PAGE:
Still more on 1 October – HMOs, storeys and rooms.

I thought we’d already covered this, but it turns out we haven’t fully. So, from 1 October 2018, the definition of a HMO subject to mandatory licensing changes, and separately there are new room size requirements.

The Licensing of Houses in Multiple Occupation (Prescribed Description)(England) Order 2018 removes the requirement that a licensable HMO must be of three storeys. The test is simple whether there are 5 or more people in two or more separate households. This will catch flats, 2 storey households and one storey properties. The estimate is of some 160,000 additional properties requiring licensing.

The Licensing of Houses in Multiple Occupation (Mandatory Conditions of Licences) (England) Regulations 2018 come into force on 1 October 2018, setting new minimum room sizes HMOs under both mandatory and additional licensing

  • (a)  to ensure that the floor area of any room in the HMO used as sleeping accommodation by one person aged over 10 years is not less than 6.51 square metres;
  • (b)  to ensure that the floor area of any room in the HMO used as sleeping accommodation by two persons aged over 10 years is not less than 10.22 square metres;
  • (c) to ensure that the floor area of any room in the HMO used as sleeping accommodation by one person aged under 10 years is not less than 4.64 square metres;
  • (d) to ensure that any room in the HMO with a floor area of less than 4.64 square metres is not used as sleeping accommodation.

This will apply to any new HMO licence from 1 October 2018. For existing licensed HMOs there is an 18 month transition period. Break out the tape measures… (NB –  as this is for both mandatory and additional licensing, its application will vary depending on  what additional HMO licensing scheme a council has in force, if any.)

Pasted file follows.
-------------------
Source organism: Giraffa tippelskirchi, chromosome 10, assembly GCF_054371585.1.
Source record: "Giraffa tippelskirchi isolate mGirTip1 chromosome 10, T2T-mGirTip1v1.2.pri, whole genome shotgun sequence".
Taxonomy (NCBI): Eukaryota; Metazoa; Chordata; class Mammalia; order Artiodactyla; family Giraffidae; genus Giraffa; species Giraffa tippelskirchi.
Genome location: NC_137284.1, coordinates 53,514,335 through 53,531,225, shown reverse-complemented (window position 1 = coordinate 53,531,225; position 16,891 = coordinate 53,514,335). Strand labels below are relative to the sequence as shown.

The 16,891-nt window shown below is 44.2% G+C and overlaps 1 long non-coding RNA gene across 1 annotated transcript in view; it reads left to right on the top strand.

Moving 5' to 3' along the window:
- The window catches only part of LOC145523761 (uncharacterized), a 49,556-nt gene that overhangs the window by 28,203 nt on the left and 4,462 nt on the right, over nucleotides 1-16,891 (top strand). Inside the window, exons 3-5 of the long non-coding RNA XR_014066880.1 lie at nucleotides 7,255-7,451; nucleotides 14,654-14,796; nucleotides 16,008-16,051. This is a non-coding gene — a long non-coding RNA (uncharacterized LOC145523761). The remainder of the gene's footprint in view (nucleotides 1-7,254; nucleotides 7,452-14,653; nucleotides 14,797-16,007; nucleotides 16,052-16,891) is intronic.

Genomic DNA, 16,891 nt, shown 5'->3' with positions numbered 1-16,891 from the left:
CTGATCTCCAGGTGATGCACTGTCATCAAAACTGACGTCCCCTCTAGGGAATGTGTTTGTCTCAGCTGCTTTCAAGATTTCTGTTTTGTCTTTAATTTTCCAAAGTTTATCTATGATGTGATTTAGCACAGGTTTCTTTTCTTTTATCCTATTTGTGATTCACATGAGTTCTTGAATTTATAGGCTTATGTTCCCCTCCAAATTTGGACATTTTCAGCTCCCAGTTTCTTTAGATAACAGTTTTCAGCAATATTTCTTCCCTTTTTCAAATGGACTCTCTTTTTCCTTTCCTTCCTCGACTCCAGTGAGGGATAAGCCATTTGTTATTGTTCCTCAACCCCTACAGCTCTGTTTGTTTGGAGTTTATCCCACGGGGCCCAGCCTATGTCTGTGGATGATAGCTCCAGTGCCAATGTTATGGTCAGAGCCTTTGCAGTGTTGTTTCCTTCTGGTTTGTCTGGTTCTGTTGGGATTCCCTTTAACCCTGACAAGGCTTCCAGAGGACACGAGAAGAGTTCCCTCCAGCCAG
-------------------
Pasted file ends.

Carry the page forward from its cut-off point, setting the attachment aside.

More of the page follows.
About Giles Peaker

Giles Peaker is a solicitor and partner in the Housing and Public Law team at Anthony Gold Solicitors in South London. You can find him on Linkedin and on Twitter. Known as NL round these parts, and still is Nearly Legal on Google +.
Posted in Housing law - All, Regulation and planning and tagged , , .

4 Comments

  1. So in the instance that a (let) room measures less than the minimum requirements? Is there any penalty for the landlord or compensation payable to the tenant? I’m assuming though that if there were enforcement, the room would be deemed unfit for habitation and closed leaving any tenants to find alternative accommodation…

    • If it is required to be licenced, then a breach of licensing. landlord can be fined or prosecuted, tenant can go for rent repayment order.

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